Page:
Yeah. And it’s way like, I don’t, I don’t know if you’ll run into this. But when I was first diagnosed, which is where you’re at right now is diagnosed like, four or five years ago. At first, it was like, I’ve got to hack, all the things I got. Everything has to be hacked and fixed. And oh, my gosh, and I was obsessed with it. That’s actually how I started blogging about this. And then now, you know, fast forward five years, let’s say, I’m at the point where it’s like, oh, this is who I am, like, I need to really get good. I need to be good with that, you know. And so that, that really, that really jumps out to me that you’re already like thinking like that, and maybe maybe the lockdown has helped with that. But just like, having to look within and be like, what this is mean, about what I was what I thought I was before, who am I now like, like looking into your identity. It’s quite a journey. I it’s been, for me at least just like facing AI. Because you have like the person and then you then you have all these tasks things. And it’s like, it’s two separate issues to be well, it’s all the same. It’s all interconnected. But to me, it was like two fronts to have to deal with.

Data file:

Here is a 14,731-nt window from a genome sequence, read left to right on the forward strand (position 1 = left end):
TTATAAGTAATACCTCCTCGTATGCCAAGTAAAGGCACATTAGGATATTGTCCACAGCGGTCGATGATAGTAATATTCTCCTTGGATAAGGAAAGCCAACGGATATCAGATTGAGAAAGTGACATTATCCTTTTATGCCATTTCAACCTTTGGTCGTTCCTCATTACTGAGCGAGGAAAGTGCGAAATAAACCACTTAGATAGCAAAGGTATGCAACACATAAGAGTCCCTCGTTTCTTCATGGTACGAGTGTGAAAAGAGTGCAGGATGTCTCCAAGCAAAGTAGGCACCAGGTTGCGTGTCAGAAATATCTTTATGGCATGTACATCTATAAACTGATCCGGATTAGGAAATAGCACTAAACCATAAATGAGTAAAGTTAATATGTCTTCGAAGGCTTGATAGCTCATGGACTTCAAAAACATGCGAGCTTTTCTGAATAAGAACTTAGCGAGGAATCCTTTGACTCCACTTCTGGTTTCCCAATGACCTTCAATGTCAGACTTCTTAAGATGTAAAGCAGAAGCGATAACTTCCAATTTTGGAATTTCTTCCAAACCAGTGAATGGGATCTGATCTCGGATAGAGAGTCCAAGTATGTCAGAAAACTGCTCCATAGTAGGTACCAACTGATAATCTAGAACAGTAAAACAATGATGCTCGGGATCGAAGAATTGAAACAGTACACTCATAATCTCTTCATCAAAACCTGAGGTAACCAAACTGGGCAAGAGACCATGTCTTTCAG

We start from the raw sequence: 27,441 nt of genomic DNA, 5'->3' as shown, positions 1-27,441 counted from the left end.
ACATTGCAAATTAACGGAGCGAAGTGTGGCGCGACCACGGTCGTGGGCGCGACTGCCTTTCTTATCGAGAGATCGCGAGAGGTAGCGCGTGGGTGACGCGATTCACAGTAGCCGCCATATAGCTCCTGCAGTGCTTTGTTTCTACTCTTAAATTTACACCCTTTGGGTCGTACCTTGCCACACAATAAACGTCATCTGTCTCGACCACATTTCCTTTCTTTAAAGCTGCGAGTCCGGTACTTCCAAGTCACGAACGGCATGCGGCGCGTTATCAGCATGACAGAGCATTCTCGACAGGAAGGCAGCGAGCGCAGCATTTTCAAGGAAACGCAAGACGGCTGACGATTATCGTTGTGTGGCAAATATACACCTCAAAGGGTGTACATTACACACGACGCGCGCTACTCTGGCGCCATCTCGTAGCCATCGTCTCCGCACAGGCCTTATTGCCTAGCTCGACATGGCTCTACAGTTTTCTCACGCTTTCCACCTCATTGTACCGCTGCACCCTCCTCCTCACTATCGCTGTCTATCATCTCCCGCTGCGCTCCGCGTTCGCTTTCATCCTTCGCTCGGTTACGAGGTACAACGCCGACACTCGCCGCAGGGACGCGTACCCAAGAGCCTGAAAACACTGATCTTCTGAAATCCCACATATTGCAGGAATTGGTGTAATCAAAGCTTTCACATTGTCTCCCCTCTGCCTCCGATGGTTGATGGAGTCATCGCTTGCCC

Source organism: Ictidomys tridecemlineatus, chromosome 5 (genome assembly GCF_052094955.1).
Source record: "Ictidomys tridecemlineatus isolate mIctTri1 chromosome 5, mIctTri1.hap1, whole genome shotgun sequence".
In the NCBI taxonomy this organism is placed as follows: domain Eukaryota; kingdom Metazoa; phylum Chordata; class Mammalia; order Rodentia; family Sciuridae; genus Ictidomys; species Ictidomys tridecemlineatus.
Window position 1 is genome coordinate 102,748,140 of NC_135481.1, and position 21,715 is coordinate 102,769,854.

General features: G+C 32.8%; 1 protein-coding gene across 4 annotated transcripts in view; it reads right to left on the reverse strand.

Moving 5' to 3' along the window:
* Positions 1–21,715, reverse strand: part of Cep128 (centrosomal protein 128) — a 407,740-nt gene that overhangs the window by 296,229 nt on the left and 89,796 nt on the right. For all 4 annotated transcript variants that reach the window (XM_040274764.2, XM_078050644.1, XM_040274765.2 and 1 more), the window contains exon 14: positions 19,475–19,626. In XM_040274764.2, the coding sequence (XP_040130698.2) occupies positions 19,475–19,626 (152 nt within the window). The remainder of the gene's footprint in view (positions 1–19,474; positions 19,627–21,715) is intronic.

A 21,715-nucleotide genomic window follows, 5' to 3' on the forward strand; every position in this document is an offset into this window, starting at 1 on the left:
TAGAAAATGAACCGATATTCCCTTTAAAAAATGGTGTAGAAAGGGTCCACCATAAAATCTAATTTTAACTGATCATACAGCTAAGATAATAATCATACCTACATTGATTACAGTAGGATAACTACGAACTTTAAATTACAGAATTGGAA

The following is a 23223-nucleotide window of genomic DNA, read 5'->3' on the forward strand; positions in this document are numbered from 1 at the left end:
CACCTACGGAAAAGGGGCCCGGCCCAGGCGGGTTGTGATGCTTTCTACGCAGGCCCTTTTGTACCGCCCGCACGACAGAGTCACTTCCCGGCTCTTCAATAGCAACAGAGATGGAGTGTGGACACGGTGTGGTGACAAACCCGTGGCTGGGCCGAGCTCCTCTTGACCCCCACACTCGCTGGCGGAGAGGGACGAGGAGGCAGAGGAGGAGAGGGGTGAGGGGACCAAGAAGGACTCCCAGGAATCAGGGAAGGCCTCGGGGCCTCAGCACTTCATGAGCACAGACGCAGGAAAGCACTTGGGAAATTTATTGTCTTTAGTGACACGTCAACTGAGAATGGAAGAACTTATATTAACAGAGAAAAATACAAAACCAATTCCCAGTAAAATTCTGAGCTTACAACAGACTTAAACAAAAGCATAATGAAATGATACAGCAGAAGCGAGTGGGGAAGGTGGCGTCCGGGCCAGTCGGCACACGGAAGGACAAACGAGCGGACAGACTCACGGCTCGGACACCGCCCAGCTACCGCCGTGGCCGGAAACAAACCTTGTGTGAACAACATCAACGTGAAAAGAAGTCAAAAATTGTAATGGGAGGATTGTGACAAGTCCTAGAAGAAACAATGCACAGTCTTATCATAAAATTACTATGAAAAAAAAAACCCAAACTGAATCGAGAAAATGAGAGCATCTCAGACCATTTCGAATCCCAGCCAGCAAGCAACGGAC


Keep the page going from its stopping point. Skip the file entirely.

Shannon   12:45

Like, yeah, I know, you mean, like the having to accomplish and do and be in the world. And then like your inner self, or,

 

Sarah   12:57

yeah, and then how that connects to who you are. I don’t know about you. But for me what it sounds like, you’re very career oriented. It I don’t know about you, but for me, what I do accomplish has been a part of my identity for so long that it makes for a very, like, complex situation when you have to kind of face up to some things are like, Oh my gosh, like, I’ve been living for how long and not knowing, you know, my brain works like that. Like, yeah, incredible.